The frame was then finished with an oil/wax based varnish as it brought out the colour of the Sapele timber better than beeswax would of.

Two heavy duty picture brackets have to be added yet, that will attached the headboard directly to the wall

All in all, a really fun project to do, well... apart from removing the oil paint on the carving part :)

Thursday, 14 June 2012

Colour studies

These where done with the colour mixing principals of VHC - Value, Hue, Chroma.

First of all you choose the nearest tube (local) colour and then mix it to the right level. After that you adjust the hue and then the chroma/saturation. Mixing this way you don't muddy your colours as much and therefore retain a higher chroma as your mixing to the highest chroma until the last step. To remember this steps I use vhs same as the old video tapes, makes it easier.

Tip: also when adjusting the hue of a colour always mix to the nearest hue i.e. if you want an orange don't mix yellow and red as they are too far from each other on the colour wheel, but mix yellow with cadmium scarlet.

Her are a list of colours that are evenly spaced around the colour wheel:
Primaries: Cadmium Yellow Light - Phthalo Blue - Alizarine Crimson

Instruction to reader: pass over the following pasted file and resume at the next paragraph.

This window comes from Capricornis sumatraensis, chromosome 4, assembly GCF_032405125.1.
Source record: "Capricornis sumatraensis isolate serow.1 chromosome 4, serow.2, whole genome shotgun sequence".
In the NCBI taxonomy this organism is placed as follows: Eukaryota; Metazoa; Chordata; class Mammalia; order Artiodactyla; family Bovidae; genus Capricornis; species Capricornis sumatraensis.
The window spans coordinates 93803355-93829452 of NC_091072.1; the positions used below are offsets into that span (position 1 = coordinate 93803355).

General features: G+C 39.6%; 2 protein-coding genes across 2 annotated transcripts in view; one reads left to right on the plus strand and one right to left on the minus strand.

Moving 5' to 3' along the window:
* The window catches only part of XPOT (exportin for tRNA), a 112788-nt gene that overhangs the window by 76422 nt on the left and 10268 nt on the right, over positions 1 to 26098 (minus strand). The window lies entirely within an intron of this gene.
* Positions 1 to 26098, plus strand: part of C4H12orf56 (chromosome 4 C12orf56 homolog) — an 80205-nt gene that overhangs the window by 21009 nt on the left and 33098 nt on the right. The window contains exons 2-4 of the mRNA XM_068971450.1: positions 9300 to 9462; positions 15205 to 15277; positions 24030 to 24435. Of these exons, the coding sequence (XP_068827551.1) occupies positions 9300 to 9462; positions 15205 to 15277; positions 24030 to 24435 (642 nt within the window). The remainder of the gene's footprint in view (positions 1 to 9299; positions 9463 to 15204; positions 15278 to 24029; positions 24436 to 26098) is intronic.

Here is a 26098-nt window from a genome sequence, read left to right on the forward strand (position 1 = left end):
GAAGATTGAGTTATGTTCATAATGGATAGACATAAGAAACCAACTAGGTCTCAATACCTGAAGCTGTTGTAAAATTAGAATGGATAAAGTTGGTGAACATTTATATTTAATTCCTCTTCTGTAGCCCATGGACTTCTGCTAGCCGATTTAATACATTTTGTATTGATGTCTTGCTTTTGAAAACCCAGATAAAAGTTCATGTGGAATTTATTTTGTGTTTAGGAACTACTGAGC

Secondary: Phthalo Green - Ultramarine Violet - Cadmium Scarlet
Tertiary: Permanent Green Light - Phthalo Turquoise - Ultramarine Blue - Magneta - Cadmium Red Medium - Cadmium Orange

You can start off with just the primaries and secondary colours then expand later to the Tertiaries.

Sunday, 6 March 2011

Ceramic gyrus

Notebook - Ceramic designs 2

Link to the post with finished pieces: Ceramics

Notebook - Ceramic designs 1

Here are some of the design from my notebook that were later made into the ceramic pieces from the earlier post: White ceramic pieces

Map of a phone

This piece came about during my map series but I didn't use it in the end. Thought it post it for prosperity.
A2 heavy cartridge with mixed media